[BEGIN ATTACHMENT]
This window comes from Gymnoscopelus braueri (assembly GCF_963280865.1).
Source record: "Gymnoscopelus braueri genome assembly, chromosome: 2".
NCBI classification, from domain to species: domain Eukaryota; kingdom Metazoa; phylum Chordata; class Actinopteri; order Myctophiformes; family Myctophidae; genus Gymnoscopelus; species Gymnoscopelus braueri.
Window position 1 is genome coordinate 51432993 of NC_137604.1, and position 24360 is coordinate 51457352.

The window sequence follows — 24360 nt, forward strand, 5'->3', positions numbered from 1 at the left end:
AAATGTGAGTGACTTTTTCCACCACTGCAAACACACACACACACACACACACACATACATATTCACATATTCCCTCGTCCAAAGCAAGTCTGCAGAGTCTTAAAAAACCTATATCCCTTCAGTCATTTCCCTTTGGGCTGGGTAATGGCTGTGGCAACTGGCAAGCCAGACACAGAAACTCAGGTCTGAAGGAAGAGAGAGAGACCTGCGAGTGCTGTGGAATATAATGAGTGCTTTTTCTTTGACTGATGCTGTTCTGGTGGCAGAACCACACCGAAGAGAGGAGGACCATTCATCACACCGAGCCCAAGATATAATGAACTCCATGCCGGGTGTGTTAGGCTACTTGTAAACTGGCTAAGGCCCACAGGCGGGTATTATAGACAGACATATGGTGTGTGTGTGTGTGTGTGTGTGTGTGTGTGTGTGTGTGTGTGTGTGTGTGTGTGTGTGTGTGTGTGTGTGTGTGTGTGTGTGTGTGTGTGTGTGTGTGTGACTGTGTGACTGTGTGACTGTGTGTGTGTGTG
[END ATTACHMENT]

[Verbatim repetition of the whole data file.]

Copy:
This window comes from Gymnoscopelus braueri (assembly GCF_963280865.1).
Source record: "Gymnoscopelus braueri genome assembly, chromosome: 2".
NCBI classification, from domain to species: domain Eukaryota; kingdom Metazoa; phylum Chordata; class Actinopteri; order Myctophiformes; family Myctophidae; genus Gymnoscopelus; species Gymnoscopelus braueri.
Window position 1 is genome coordinate 51432993 of NC_137604.1, and position 24360 is coordinate 51457352.

The window sequence follows — 24360 nt, forward strand, 5'->3', positions numbered from 1 at the left end:
AAATGTGAGTGACTTTTTCCACCACTGCAAACACACACACACACACACACACACATACATATTCACATATTCCCTCGTCCAAAGCAAGTCTGCAGAGTCTTAAAAAACCTATATCCCTTCAGTCATTTCCCTTTGGGCTGGGTAATGGCTGTGGCAACTGGCAAGCCAGACACAGAAACTCAGGTCTGAAGGAAGAGAGAGAGACCTGCGAGTGCTGTGGAATATAATGAGTGCTTTTTCTTTGACTGATGCTGTTCTGGTGGCAGAACCACACCGAAGAGAGGAGGACCATTCATCACACCGAGCCCAAGATATAATGAACTCCATGCCGGGTGTGTTAGGCTACTTGTAAACTGGCTAAGGCCCACAGGCGGGTATTATAGACAGACATATGGTGTGTGTGTGTGTGTGTGTGTGTGTGTGTGTGTGTGTGTGTGTGTGTGTGTGTGTGTGTGTGTGTGTGTGTGTGTGTGTGTGTGTGTGTGTGTGTGTGTGACTGTGTGACTGTGTGACTGTGTGTGTGTGTG